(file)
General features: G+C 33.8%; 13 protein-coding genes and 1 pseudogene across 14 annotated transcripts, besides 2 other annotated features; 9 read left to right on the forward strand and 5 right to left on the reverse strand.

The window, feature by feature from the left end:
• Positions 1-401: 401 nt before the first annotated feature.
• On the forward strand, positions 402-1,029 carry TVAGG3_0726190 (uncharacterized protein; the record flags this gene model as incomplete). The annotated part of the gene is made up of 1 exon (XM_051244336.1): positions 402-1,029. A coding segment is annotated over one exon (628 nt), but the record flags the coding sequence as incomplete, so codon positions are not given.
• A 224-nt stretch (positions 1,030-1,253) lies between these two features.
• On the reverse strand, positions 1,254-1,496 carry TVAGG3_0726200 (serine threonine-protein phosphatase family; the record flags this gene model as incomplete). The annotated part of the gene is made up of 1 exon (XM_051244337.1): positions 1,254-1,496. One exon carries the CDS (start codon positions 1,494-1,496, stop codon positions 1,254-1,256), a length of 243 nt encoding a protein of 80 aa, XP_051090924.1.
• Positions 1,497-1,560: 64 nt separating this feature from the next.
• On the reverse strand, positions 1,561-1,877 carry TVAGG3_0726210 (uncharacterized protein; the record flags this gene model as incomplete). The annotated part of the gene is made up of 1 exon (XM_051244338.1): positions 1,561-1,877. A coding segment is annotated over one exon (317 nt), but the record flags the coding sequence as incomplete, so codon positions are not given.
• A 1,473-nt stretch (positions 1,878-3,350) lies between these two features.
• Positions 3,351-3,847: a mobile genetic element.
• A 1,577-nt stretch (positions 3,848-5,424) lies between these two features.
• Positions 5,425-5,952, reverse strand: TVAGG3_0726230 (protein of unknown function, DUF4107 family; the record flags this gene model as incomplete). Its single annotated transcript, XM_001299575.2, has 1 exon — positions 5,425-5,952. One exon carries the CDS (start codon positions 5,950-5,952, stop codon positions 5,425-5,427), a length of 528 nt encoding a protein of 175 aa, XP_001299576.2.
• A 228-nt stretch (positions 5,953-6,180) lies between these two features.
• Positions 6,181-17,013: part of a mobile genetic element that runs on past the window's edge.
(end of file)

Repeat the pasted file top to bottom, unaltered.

General features: G+C 33.8%; 13 protein-coding genes and 1 pseudogene across 14 annotated transcripts, besides 2 other annotated features; 9 read left to right on the forward strand and 5 right to left on the reverse strand.

The window, feature by feature from the left end:
• Positions 1-401: 401 nt before the first annotated feature.
• On the forward strand, positions 402-1,029 carry TVAGG3_0726190 (uncharacterized protein; the record flags this gene model as incomplete). The annotated part of the gene is made up of 1 exon (XM_051244336.1): positions 402-1,029. A coding segment is annotated over one exon (628 nt), but the record flags the coding sequence as incomplete, so codon positions are not given.
• A 224-nt stretch (positions 1,030-1,253) lies between these two features.
• On the reverse strand, positions 1,254-1,496 carry TVAGG3_0726200 (serine threonine-protein phosphatase family; the record flags this gene model as incomplete). The annotated part of the gene is made up of 1 exon (XM_051244337.1): positions 1,254-1,496. One exon carries the CDS (start codon positions 1,494-1,496, stop codon positions 1,254-1,256), a length of 243 nt encoding a protein of 80 aa, XP_051090924.1.
• Positions 1,497-1,560: 64 nt separating this feature from the next.
• On the reverse strand, positions 1,561-1,877 carry TVAGG3_0726210 (uncharacterized protein; the record flags this gene model as incomplete). The annotated part of the gene is made up of 1 exon (XM_051244338.1): positions 1,561-1,877. A coding segment is annotated over one exon (317 nt), but the record flags the coding sequence as incomplete, so codon positions are not given.
• A 1,473-nt stretch (positions 1,878-3,350) lies between these two features.
• Positions 3,351-3,847: a mobile genetic element.
• A 1,577-nt stretch (positions 3,848-5,424) lies between these two features.
• Positions 5,425-5,952, reverse strand: TVAGG3_0726230 (protein of unknown function, DUF4107 family; the record flags this gene model as incomplete). Its single annotated transcript, XM_001299575.2, has 1 exon — positions 5,425-5,952. One exon carries the CDS (start codon positions 5,950-5,952, stop codon positions 5,425-5,427), a length of 528 nt encoding a protein of 175 aa, XP_001299576.2.
• A 228-nt stretch (positions 5,953-6,180) lies between these two features.
• Positions 6,181-17,013: part of a mobile genetic element that runs on past the window's edge.